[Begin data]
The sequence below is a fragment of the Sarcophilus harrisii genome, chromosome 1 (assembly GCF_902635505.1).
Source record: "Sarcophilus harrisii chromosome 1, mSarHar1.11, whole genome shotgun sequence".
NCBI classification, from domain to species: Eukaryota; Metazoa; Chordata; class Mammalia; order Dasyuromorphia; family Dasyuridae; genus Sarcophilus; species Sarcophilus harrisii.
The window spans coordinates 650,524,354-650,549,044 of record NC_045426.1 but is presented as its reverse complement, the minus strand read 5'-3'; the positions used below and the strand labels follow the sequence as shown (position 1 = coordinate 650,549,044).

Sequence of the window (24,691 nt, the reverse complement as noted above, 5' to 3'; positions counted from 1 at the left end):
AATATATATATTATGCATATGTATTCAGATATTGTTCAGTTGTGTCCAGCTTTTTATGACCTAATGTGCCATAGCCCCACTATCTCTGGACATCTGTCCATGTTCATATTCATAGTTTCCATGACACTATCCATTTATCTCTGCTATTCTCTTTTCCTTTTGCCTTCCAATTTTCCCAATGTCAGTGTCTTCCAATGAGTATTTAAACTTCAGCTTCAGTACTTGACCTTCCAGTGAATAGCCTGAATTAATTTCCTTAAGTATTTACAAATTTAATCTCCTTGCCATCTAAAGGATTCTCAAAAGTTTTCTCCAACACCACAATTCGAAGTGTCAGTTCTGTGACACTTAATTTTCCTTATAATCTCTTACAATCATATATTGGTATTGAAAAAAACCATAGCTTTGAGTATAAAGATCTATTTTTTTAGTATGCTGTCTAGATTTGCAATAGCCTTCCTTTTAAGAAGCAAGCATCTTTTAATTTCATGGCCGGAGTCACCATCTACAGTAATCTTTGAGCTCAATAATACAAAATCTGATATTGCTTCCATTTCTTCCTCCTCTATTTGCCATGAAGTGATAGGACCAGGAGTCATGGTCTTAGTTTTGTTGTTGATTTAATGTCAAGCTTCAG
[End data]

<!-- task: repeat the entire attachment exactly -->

The sequence below is a fragment of the Sarcophilus harrisii genome, chromosome 1 (assembly GCF_902635505.1).
Source record: "Sarcophilus harrisii chromosome 1, mSarHar1.11, whole genome shotgun sequence".
NCBI classification, from domain to species: Eukaryota; Metazoa; Chordata; class Mammalia; order Dasyuromorphia; family Dasyuridae; genus Sarcophilus; species Sarcophilus harrisii.
The window spans coordinates 650,524,354-650,549,044 of record NC_045426.1 but is presented as its reverse complement, the minus strand read 5'-3'; the positions used below and the strand labels follow the sequence as shown (position 1 = coordinate 650,549,044).

Sequence of the window (24,691 nt, the reverse complement as noted above, 5' to 3'; positions counted from 1 at the left end):
AATATATATATTATGCATATGTATTCAGATATTGTTCAGTTGTGTCCAGCTTTTTATGACCTAATGTGCCATAGCCCCACTATCTCTGGACATCTGTCCATGTTCATATTCATAGTTTCCATGACACTATCCATTTATCTCTGCTATTCTCTTTTCCTTTTGCCTTCCAATTTTCCCAATGTCAGTGTCTTCCAATGAGTATTTAAACTTCAGCTTCAGTACTTGACCTTCCAGTGAATAGCCTGAATTAATTTCCTTAAGTATTTACAAATTTAATCTCCTTGCCATCTAAAGGATTCTCAAAAGTTTTCTCCAACACCACAATTCGAAGTGTCAGTTCTGTGACACTTAATTTTCCTTATAATCTCTTACAATCATATATTGGTATTGAAAAAAACCATAGCTTTGAGTATAAAGATCTATTTTTTTAGTATGCTGTCTAGATTTGCAATAGCCTTCCTTTTAAGAAGCAAGCATCTTTTAATTTCATGGCCGGAGTCACCATCTACAGTAATCTTTGAGCTCAATAATACAAAATCTGATATTGCTTCCATTTCTTCCTCCTCTATTTGCCATGAAGTGATAGGACCAGGAGTCATGGTCTTAGTTTTGTTGTTGATTTAATGTCAAGCTTCAG